Calling a film "Anton Chekhov's The Duel" underscores the Russian writer's pride of place as the prime mover in this expert literary adaptation. But if it weren't for the masterful work of director Dover Kosashvili, this rich, evocative film wouldn't have nearly the impact it does.
Israeli director Kosashvili seems at first glance an unlikely choice to direct screenwriter Mary Bing's pointed English-language adaptation of Chekhov's novella about love and lassitude in the Caucasus, the longest work of narrative fiction, in fact, in the great writer's portfolio.
But Kosashvili's family has roots in the region, having immigrated to Israel from Georgia, and the director's first film, 2001's exceptional "Late Marriage," shares with this one a feeling for the intricacies of emotional entanglements and an empathy for those in impossible dilemmas of their own making, individuals who would like to be better people but find the task beyond them.
For what's characteristic of Chekhov in general and this film in particular is that it is a story without heroes or villains, a tale of flawed protagonists by a writer who was fascinated by human frailties and foibles in all their psychological diversity.
Certainly the minor Russian bureaucrat Laevsky (Andrew Scott) is as flawed as they come. He has run off to a seaside town in the Caucasus with Nadya ( Fiona Glascott), another man's wife, hoping to start a new life as a man of the soil.
But just as "the tropics" classically sapped the will of the Englishmen who moved there, so the endemic listlessness of the Caucasus has overwhelmed Laevsky. An intelligent, sensitive man with less than zero willpower, Laevsky spends all his time drinking and playing cards with layabouts, scoundrels and seducers. He knows he's a "worthless, foolish, depraved man," and there's nothing he can do about it.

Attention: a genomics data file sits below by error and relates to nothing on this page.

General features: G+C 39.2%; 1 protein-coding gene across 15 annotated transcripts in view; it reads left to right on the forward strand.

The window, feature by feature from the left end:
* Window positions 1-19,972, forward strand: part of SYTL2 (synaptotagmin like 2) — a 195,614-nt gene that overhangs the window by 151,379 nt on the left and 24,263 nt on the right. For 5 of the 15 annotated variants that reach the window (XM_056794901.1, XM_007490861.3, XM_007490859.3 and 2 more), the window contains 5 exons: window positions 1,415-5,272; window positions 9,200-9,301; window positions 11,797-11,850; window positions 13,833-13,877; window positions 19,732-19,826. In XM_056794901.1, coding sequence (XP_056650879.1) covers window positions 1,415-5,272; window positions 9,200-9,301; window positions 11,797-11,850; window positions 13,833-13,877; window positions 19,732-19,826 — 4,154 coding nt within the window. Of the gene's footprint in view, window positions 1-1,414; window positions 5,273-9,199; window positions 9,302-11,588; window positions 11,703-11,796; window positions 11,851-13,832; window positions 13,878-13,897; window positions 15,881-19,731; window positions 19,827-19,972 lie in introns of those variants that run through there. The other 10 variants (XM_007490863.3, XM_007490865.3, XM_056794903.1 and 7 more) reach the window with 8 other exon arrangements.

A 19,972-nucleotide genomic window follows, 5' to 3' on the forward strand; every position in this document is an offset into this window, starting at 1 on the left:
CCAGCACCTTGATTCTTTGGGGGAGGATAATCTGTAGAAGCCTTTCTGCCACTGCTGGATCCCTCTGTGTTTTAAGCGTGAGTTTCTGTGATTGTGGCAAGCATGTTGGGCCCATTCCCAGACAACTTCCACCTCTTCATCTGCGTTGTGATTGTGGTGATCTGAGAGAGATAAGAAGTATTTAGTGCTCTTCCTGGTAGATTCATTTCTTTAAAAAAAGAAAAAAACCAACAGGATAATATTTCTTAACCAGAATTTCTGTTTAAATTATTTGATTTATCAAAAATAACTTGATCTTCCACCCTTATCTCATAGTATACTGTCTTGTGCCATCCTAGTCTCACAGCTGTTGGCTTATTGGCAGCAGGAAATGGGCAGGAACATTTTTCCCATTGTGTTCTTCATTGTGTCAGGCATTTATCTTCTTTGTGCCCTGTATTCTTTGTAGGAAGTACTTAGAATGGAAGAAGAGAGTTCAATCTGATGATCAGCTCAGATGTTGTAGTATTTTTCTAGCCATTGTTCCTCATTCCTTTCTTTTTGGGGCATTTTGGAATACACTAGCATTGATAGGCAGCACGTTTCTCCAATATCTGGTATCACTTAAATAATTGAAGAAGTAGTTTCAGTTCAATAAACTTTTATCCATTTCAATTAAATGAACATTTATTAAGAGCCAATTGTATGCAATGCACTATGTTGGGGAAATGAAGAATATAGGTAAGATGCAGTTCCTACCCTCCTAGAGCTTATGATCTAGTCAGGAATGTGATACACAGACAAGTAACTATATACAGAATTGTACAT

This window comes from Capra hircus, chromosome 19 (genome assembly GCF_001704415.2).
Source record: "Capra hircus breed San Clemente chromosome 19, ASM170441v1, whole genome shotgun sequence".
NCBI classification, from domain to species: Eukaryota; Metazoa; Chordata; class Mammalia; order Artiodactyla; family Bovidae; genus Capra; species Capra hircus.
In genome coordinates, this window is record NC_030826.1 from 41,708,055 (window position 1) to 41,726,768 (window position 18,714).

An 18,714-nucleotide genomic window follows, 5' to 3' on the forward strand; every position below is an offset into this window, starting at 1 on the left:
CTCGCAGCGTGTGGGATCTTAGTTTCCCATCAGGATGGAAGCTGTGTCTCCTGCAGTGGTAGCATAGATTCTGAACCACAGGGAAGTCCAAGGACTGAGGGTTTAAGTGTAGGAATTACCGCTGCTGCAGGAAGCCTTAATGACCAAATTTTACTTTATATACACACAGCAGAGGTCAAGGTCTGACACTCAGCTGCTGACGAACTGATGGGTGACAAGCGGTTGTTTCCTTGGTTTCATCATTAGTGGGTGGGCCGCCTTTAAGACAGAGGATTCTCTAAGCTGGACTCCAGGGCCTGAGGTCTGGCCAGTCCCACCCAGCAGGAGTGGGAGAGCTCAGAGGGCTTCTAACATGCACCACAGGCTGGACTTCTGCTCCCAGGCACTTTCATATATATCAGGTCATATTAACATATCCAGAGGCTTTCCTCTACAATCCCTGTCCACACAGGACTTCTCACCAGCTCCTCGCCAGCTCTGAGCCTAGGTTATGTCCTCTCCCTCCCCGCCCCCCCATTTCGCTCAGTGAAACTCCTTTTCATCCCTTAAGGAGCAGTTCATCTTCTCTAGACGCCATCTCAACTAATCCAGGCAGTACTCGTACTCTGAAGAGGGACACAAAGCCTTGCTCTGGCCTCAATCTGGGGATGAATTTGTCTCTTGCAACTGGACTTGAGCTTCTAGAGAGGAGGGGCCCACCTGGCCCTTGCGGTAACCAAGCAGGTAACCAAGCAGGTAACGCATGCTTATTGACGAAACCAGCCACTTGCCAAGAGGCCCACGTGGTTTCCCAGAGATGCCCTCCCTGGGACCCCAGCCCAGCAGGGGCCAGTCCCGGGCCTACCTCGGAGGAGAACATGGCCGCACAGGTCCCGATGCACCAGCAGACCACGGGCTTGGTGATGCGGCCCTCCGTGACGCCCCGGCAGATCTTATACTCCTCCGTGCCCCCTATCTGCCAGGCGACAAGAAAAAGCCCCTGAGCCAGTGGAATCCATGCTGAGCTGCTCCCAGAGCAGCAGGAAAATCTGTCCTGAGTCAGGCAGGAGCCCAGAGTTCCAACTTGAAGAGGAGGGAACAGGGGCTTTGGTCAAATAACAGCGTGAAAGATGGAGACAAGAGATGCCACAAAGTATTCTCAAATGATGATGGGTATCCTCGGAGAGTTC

Worse, as he tells his only friend, the empathetic doctor Samoylenko (Niall Buggy), after dragging Nadya to a place where people put handkerchiefs on their faces to keep the flies off while they sleep, he has fallen out of love with her. And more dire still, Laevsky, fearing the pressures on him that will result, hasn't yet told Nadya that the husband she abandoned has died.
For her part, the attractive Nadya, a naturally flirtatious coquette who is bored out of her mind, has taken to leading on a wide variety of local men. The most potentially dangerous is the authoritarian police captain Kirilin (Mislav Cavajda), who tells her, in one of Chekhov's fine lines, "our love withered away before it had time to flower."
Observing this with the dispassion of the scientist he is is the zoologist Von Koren ( Tobias Menzies), who though Russian has a tellingly Germanic name. The haughty Von Koren actually does useful work, and lots of it, and he has no patience for his dithering fellow countryman, going so far as to say "when the Laevksys multiply, civilization will perish."
Though there are romantic rivalries aplenty in this story, the Chekhovian twist to the situation is that the ill-will between Laevsky and Von Koren is not over a woman but over philosophical positions about how life should be lived and where Russia's future lies, a contretemps that was very much an issue for the intelligentsia of Chekhov's day.
Mary Bing's debut feature script sticks close to the novella, and director Kosashvili is always alive to the story's richness of character and situation. For American audiences at least, that the film's excellent actors are largely unfamiliar helps the story take hold of us on its own terms.
Also key to "The Duel's" success is Paul Sarossy's luminous location footage of its Croatian setting. Shot largely in Istria and the Istrian coast, the film makes the most of its physical beauty and its impeccable re-creation of the 19th century in general and the languor of provincial life in particular.
Though it's never mentioned, a future Chekhov could not foresee haunts this film. Neither the romantic dreamer nor the scientist would be Russia's future as the ruthless Soviet man in effect extinguished both types. The Chekhov who wrote, "In search of the truth people make two steps forward and one step back," would have made the most of that.